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The Powassan Virus Spreads Through New York

Posted by Jennifer Smith on 20th Jul 2017

Following the death last month of a Gansevoort man who contracted Powassan virus from a tick, a second Saratoga County resident has been hospitalized with the rare disease and a third is suspected of being infected, according to the state Health Department.

The patient with the suspected case has been released from medical treatment, health officials said. Both new cases are adult patients exposed to the virus in June. Health officials would not release further details, citing privacy rules.

The three patients who contracted Powassan virus were from different towns, according to Bryon Backenson, director of the State Health Department's Vector Surveillance Unit.

The cluster of Powassan virus cases is highly unusual, but not unheard of, Backenson said. Before this year, there had been just 24 cases of the virus statewide since 2000, resulting in five deaths, including another Saratoga County resident in 2013. But there was one other cluster of three cases in Westchester County once, in 2007, he said.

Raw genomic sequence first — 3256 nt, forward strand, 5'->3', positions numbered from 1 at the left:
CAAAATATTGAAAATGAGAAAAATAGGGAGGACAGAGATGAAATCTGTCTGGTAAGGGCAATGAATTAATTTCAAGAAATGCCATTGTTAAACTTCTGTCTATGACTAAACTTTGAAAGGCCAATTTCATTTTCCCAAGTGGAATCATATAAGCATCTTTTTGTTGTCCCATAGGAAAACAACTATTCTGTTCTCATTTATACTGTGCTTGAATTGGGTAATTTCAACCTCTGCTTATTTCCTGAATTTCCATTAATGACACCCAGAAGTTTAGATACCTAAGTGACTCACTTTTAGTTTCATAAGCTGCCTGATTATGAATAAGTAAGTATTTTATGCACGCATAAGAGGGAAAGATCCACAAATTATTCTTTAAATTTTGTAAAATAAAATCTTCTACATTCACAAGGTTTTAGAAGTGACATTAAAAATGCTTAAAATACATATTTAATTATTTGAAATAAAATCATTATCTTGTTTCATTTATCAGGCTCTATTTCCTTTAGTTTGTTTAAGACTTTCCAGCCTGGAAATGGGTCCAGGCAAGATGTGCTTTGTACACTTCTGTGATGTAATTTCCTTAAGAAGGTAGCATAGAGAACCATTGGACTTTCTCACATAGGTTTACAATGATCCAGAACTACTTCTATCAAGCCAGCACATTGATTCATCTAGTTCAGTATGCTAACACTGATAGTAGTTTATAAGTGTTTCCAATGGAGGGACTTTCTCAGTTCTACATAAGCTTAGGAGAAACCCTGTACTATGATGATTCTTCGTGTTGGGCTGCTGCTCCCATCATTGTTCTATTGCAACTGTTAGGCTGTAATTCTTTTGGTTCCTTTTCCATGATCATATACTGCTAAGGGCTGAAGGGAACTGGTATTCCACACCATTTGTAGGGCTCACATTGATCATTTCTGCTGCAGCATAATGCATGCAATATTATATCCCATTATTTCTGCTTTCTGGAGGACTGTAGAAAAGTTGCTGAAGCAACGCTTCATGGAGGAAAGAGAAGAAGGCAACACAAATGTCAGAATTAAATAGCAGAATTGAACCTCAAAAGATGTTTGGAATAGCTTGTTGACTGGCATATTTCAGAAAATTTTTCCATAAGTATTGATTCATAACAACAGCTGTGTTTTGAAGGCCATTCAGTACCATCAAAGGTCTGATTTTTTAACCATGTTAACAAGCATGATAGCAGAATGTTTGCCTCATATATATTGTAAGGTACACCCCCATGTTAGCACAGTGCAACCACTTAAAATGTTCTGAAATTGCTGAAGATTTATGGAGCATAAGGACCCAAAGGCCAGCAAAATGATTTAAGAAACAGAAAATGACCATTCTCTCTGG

Still, the state is upping its surveillance of ticks in Saratoga County in particular. Tuesday, Backenson was at Veterans Memorial Park in Clifton Park, where media were invited to watch his staff drag squares of light-colored canvas along the trails to collect ticks for testing. The park is one of 10 new sites where the Health Department will collect ticks, added to the five sites where it has collected the tiny bugs already.

In light of recent cases of Powassan virus, "we have a responsibility to try to investigate this a little further," Backenson said.

Ticks will be tested for various pathogens, including the germs that cause the much more common Lyme disease, babesiosis and anaplasmosis, as well as Powassan virus, Backenson said. Test results are expected by mid-August.

Previous routine testing of 1,200 ticks in Saratoga County since 2009 have not detected Powassan virus, Backenson said. Nor has the illness been found in more than 8,000 ticks collected during the same time from Columbia County to the Canadian border.

Story re-posted from Times Union. Written By Claire Hughes

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